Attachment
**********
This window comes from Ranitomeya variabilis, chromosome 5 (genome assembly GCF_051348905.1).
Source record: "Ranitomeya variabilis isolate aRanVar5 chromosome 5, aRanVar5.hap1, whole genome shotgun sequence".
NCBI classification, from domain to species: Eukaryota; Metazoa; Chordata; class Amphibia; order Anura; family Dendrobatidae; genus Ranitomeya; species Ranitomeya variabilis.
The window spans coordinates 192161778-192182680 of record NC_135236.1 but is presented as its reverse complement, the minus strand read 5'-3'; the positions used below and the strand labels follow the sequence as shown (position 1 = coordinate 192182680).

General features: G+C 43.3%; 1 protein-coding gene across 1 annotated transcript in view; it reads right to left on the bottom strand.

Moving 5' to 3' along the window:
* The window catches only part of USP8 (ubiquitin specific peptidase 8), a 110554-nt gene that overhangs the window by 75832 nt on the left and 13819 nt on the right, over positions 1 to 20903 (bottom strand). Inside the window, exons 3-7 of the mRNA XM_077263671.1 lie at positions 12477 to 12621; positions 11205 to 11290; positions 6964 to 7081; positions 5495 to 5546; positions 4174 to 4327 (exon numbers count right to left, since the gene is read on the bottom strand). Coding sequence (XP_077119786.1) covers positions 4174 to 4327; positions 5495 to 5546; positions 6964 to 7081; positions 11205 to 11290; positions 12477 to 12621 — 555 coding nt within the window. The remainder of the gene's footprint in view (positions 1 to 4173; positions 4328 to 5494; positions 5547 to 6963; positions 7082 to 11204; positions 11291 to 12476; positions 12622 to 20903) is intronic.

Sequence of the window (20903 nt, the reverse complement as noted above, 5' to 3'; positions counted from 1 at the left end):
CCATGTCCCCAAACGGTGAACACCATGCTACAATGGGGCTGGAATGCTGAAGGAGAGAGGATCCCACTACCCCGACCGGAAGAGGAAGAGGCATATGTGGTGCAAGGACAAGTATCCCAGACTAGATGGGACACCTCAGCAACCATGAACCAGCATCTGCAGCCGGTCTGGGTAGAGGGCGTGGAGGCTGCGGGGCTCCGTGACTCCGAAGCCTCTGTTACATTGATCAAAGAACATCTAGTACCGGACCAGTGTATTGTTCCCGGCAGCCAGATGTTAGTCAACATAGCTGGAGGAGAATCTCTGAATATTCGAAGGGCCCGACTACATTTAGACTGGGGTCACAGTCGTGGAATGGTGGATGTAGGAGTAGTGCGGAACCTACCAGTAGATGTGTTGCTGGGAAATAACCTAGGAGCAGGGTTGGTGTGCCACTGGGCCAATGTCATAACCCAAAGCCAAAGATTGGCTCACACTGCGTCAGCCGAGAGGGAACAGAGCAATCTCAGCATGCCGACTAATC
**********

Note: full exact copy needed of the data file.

This window comes from Ranitomeya variabilis, chromosome 5 (genome assembly GCF_051348905.1).
Source record: "Ranitomeya variabilis isolate aRanVar5 chromosome 5, aRanVar5.hap1, whole genome shotgun sequence".
NCBI classification, from domain to species: Eukaryota; Metazoa; Chordata; class Amphibia; order Anura; family Dendrobatidae; genus Ranitomeya; species Ranitomeya variabilis.
The window spans coordinates 192161778-192182680 of record NC_135236.1 but is presented as its reverse complement, the minus strand read 5'-3'; the positions used below and the strand labels follow the sequence as shown (position 1 = coordinate 192182680).

General features: G+C 43.3%; 1 protein-coding gene across 1 annotated transcript in view; it reads right to left on the bottom strand.

Moving 5' to 3' along the window:
* The window catches only part of USP8 (ubiquitin specific peptidase 8), a 110554-nt gene that overhangs the window by 75832 nt on the left and 13819 nt on the right, over positions 1 to 20903 (bottom strand). Inside the window, exons 3-7 of the mRNA XM_077263671.1 lie at positions 12477 to 12621; positions 11205 to 11290; positions 6964 to 7081; positions 5495 to 5546; positions 4174 to 4327 (exon numbers count right to left, since the gene is read on the bottom strand). Coding sequence (XP_077119786.1) covers positions 4174 to 4327; positions 5495 to 5546; positions 6964 to 7081; positions 11205 to 11290; positions 12477 to 12621 — 555 coding nt within the window. The remainder of the gene's footprint in view (positions 1 to 4173; positions 4328 to 5494; positions 5547 to 6963; positions 7082 to 11204; positions 11291 to 12476; positions 12622 to 20903) is intronic.

Sequence of the window (20903 nt, the reverse complement as noted above, 5' to 3'; positions counted from 1 at the left end):
CCATGTCCCCAAACGGTGAACACCATGCTACAATGGGGCTGGAATGCTGAAGGAGAGAGGATCCCACTACCCCGACCGGAAGAGGAAGAGGCATATGTGGTGCAAGGACAAGTATCCCAGACTAGATGGGACACCTCAGCAACCATGAACCAGCATCTGCAGCCGGTCTGGGTAGAGGGCGTGGAGGCTGCGGGGCTCCGTGACTCCGAAGCCTCTGTTACATTGATCAAAGAACATCTAGTACCGGACCAGTGTATTGTTCCCGGCAGCCAGATGTTAGTCAACATAGCTGGAGGAGAATCTCTGAATATTCGAAGGGCCCGACTACATTTAGACTGGGGTCACAGTCGTGGAATGGTGGATGTAGGAGTAGTGCGGAACCTACCAGTAGATGTGTTGCTGGGAAATAACCTAGGAGCAGGGTTGGTGTGCCACTGGGCCAATGTCATAACCCAAAGCCAAAGATTGGCTCACACTGCGTCAGCCGAGAGGGAACAGAGCAATCTCAGCATGCCGACTAATC